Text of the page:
Meaning of Igbo in Nigeria’s Geopolitics

Meaning of Igbo in Nigeria’s geopolitics

Meaning of Igbo in Nigeria’s Geopolitics

By Luke Onyekakeyeh
14th April 2015

DEPENDING on where one is standing, in Nigeria, the name Igbo is a compound word that includes many ethnic groups heaped together.

The perception of who constitutes the Igbo varies from place to place and could determine, to a large extent, how one is treated outside Igbo land.

While, in the strict sense, the Igbo refers to one of the three major ethnic groups in Nigeria found East of the River Niger; in a broad sense, the Igbo includes, in one angle, all the ethnic groups in southern Nigeria (if one is in the North), or the ethnic groups found in the defunct Eastern Region of Nigeria (if one is in the South-West).

The Igbo cut this image because they are very vibrant and industrious, always conspicuous.

Geo-politically, the Igbo do not refer only to the ethnic group that bears that name. The broad perception of the Igbo is due to misconception rather than hatred.

There are over 250 ethnic groups in Nigeria out of which three are outstanding, namely: Hausa, Igbo and Yoruba. This was what most of us were taught in the primary school.

Therefore, depending on where you are, every Nigerian is seen as Hausa, Igbo or Yoruba. The other ethnic groups were subsumed under these three.

For instance, to a typical Hausa man in Northern Nigeria, the Igbo refer to all non-Hausa speaking people from Southern Nigeria. The Northerners call the Igbo nyamiri, which is concocted from the Igbo phrase nyem miri, meaning, give me water.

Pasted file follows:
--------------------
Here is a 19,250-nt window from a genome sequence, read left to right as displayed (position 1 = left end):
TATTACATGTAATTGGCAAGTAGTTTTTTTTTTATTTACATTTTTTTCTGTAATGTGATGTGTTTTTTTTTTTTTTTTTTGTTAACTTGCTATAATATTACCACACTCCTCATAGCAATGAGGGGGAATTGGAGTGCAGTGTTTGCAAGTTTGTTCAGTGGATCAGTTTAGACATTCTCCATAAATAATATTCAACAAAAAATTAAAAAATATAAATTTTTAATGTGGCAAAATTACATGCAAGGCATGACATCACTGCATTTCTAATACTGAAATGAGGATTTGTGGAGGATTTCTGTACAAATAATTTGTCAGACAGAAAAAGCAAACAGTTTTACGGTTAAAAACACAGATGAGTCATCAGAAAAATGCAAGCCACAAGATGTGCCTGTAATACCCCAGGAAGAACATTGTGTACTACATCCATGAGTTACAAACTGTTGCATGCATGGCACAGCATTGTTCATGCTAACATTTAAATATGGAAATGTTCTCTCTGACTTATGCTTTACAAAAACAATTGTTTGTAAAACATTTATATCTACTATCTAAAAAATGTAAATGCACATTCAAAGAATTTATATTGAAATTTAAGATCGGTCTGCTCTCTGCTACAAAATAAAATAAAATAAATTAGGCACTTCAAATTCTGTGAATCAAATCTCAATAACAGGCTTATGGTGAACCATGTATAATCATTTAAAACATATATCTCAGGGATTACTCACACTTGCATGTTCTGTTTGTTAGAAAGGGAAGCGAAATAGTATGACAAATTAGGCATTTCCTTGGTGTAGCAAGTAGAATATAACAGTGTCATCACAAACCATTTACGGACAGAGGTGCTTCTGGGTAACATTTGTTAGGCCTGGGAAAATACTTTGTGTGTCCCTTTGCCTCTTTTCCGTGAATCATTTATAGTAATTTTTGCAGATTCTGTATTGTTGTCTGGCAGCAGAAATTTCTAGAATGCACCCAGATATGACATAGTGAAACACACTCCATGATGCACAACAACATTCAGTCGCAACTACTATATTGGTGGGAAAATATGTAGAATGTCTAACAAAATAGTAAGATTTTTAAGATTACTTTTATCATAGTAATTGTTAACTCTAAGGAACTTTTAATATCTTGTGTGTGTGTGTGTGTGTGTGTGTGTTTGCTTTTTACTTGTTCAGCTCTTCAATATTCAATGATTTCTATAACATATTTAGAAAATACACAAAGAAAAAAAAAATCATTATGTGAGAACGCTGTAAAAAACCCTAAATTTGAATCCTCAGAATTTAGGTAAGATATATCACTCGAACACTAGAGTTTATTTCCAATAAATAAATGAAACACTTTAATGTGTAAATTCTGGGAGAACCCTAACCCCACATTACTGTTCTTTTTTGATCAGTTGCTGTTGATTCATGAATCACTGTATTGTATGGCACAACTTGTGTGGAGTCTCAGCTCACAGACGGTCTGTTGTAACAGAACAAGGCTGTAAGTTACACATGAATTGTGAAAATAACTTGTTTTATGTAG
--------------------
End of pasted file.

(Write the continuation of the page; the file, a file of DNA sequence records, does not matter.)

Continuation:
To a Northerner, nyamiri refers to everybody from Southern Nigeria, irrespective of the ethnic group. A typical Hausa man doesn’t know that the Igbo are distinct from the Yoruba. Similarly, our common perception in the South-East is that everybody in North is Hausa. We call the entire North Ugwuhausa, meaning literally, the hill country of the Hausa.

Similarly, a typical Yoruba in Southwest Nigeria sees all non-Yoruba as Igbo, excluding, perhaps, the Hausa. Therefore, when a Yoruba says omoIbo, he is not just referring to the Igbo-speaking ethnic group but all non-Yoruba-speaking people, excluding the Hausa.

Nevertheless, the Igbo are often at the centre of the discourse because of their early predominance. The Igbo, who bear the ethnic tag, often take exception to any mention of Igbo anywhere, especially, if it is for bad reasons. By so doing, the Igbo often bear the brunt of ethnic profiling in Nigeria.

I decided to take a closer look at this issue following the hullabaloo over the recent statement credited to the Oba of Lagos, Alhaji Rilwan Akiolu. The Oba was reported to have threatened the Igbo to vote for Mr. Akinwunmi Ambode, the All Progressives Congress (APC) candidate, or perish in the lagoon.

Since the news broke, the Igbo of Southeast extraction have taken it very seriously and made representations to the Oba and other key stakeholders in Lagos. But the Oba’s Palace issued a statement that the royal father was misrepresented in the press and pleaded for understanding.